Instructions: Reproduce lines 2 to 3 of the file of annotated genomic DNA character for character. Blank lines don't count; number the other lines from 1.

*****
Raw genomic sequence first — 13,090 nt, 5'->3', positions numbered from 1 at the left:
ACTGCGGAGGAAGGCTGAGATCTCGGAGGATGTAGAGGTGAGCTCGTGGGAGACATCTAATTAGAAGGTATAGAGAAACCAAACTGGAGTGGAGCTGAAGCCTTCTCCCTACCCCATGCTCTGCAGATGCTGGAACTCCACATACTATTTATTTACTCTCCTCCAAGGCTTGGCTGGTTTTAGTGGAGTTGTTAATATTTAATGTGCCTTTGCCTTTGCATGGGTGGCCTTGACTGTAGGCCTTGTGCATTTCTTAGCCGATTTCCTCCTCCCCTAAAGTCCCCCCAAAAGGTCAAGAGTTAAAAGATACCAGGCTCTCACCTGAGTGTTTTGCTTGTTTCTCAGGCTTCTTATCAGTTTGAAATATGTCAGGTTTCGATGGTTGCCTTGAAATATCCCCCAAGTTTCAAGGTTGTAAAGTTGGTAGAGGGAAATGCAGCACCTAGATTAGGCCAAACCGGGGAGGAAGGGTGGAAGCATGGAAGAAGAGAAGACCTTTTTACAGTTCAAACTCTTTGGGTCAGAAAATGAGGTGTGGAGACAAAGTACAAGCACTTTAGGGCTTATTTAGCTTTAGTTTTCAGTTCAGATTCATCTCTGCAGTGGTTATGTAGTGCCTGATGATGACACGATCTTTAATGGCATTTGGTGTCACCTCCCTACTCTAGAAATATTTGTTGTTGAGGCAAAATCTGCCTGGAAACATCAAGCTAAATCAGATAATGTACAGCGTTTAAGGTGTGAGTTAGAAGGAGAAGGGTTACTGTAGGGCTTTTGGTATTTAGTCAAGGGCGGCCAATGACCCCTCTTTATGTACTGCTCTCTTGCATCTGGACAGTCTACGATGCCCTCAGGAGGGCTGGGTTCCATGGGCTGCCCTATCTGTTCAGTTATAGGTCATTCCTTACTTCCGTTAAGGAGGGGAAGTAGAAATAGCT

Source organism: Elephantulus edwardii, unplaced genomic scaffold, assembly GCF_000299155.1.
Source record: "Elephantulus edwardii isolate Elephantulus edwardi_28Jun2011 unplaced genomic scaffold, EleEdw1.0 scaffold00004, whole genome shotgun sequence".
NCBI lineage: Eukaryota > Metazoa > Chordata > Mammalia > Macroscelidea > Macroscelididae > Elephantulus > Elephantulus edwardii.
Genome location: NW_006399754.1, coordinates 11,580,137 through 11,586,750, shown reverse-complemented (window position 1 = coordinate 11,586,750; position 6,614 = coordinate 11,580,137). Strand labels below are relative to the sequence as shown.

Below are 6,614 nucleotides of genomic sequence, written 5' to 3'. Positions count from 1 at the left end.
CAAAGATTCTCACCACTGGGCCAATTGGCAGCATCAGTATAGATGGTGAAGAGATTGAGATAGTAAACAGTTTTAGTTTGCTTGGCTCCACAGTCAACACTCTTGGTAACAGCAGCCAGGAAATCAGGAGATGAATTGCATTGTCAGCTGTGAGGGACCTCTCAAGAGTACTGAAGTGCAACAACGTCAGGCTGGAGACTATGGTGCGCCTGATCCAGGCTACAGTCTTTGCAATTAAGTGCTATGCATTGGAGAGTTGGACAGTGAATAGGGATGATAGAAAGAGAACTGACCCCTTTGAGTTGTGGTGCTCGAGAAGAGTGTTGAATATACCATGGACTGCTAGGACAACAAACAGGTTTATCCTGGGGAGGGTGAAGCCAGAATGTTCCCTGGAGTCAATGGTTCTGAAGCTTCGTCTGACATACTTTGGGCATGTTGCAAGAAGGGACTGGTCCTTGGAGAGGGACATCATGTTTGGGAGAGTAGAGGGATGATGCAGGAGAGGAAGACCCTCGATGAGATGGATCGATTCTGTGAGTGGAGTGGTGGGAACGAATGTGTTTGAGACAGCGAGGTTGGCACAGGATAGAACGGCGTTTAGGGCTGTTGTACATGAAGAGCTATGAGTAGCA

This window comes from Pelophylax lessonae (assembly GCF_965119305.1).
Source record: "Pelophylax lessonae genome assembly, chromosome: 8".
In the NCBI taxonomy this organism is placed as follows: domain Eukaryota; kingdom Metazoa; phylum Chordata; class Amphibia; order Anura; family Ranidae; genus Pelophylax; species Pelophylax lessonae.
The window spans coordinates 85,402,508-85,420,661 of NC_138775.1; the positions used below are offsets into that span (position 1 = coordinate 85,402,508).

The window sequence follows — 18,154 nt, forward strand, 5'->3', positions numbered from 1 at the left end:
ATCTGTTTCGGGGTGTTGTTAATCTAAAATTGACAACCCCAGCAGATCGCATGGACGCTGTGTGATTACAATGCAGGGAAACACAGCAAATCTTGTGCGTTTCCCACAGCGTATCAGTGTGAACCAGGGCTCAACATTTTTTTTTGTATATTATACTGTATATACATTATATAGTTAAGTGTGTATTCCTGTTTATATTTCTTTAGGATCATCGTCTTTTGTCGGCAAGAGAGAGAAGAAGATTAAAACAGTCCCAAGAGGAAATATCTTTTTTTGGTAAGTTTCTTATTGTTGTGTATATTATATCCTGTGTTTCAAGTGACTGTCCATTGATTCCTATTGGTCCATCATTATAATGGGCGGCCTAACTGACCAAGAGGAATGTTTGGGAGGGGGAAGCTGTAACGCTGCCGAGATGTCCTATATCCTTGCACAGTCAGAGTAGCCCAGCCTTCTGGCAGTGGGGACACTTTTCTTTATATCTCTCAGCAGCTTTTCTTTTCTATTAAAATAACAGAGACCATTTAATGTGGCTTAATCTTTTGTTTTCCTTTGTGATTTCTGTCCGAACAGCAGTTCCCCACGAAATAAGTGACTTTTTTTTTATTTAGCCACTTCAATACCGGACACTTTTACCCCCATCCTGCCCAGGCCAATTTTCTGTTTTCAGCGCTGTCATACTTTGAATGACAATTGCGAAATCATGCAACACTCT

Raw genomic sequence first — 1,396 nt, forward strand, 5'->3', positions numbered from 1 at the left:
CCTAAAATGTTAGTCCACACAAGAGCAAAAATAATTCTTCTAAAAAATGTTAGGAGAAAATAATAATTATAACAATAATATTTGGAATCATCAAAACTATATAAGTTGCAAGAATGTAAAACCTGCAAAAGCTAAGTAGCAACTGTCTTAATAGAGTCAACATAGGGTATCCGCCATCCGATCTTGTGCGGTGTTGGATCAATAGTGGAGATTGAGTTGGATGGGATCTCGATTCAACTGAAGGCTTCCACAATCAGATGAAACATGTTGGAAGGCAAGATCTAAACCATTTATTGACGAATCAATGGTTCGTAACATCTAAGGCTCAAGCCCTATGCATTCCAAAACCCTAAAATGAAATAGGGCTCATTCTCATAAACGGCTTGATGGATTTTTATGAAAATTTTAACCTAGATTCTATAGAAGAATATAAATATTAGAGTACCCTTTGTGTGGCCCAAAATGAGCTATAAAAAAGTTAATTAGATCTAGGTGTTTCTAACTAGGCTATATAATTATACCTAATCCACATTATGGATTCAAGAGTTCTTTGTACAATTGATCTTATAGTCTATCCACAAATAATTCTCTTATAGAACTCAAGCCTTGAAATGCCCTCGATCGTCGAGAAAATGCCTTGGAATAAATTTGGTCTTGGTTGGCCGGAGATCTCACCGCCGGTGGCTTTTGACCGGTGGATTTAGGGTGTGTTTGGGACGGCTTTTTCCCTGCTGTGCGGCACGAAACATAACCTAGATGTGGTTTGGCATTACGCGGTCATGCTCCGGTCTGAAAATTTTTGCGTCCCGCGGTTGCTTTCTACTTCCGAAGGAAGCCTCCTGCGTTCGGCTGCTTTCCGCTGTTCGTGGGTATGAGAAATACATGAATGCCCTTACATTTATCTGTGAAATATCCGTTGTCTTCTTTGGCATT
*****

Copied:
ACTGCGGAGGAAGGCTGAGATCTCGGAGGATGTAGAGGTGAGCTCGTGGGAGACATCTAATTAGAAGGTATAGAGAAACCAAACTGGAGTGGAGCTGAAGCCTTCTCCCTACCCCATGCTCTGCAGATGCTGGAACTCCACATACTATTTATTTACTCTCCTCCAAGGCTTGGCTGGTTTTAGTGGAGTTGTTAATATTTAATGTGCCTTTGCCTTTGCATGGGTGGCCTTGACTGTAGGCCTTGTGCATTTCTTAGCCGATTTCCTCCTCCCCTAAAGTCCCCCCAAAAGGTCAAGAGTTAAAAGATACCAGGCTCTCACCTGAGTGTTTTGCTTGTTTCTCAGGCTTCTTATCAGTTTGAAATATGTCAGGTTTCGATGGTTGCCTTGAAATATCCCCCAAGTTTCAAGGTTGTAAAGTTGGTAGAGGGAAATGCAGCACCTAGATTAGGCCAAACCGGGGAGGAAGGGTGGAAGCATGGAAGAAGAGAAGACCTTTTTACAGTTCAAACTCTTTGGGTCAGAAAATGAGGTGTGGAGACAAAGTACAAGCACTTTAGGGCTTATTTAGCTTTAGTTTTCAGTTCAGATTCATCTCTGCAGTGGTTATGTAGTGCCTGATGATGACACGATCTTTAATGGCATTTGGTGTCACCTCCCTACTCTAGAAATATTTGTTGTTGAGGCAAAATCTGCCTGGAAACATCAAGCTAAATCAGATAATGTACAGCGTTTAAGGTGTGAGTTAGAAGGAGAAGGGTTACTGTAGGGCTTTTGGTATTTAGTCAAGGGCGGCCAATGACCCCTCTTTATGTACTGCTCTCTTGCATCTGGACAGTCTACGATGCCCTCAGGAGGGCTGGGTTCCATGGGCTGCCCTATCTGTTCAGTTATAGGTCATTCCTTACTTCCGTTAAGGAGGGGAAGTAGAAATAGCT

Source organism: Elephantulus edwardii, unplaced genomic scaffold, assembly GCF_000299155.1.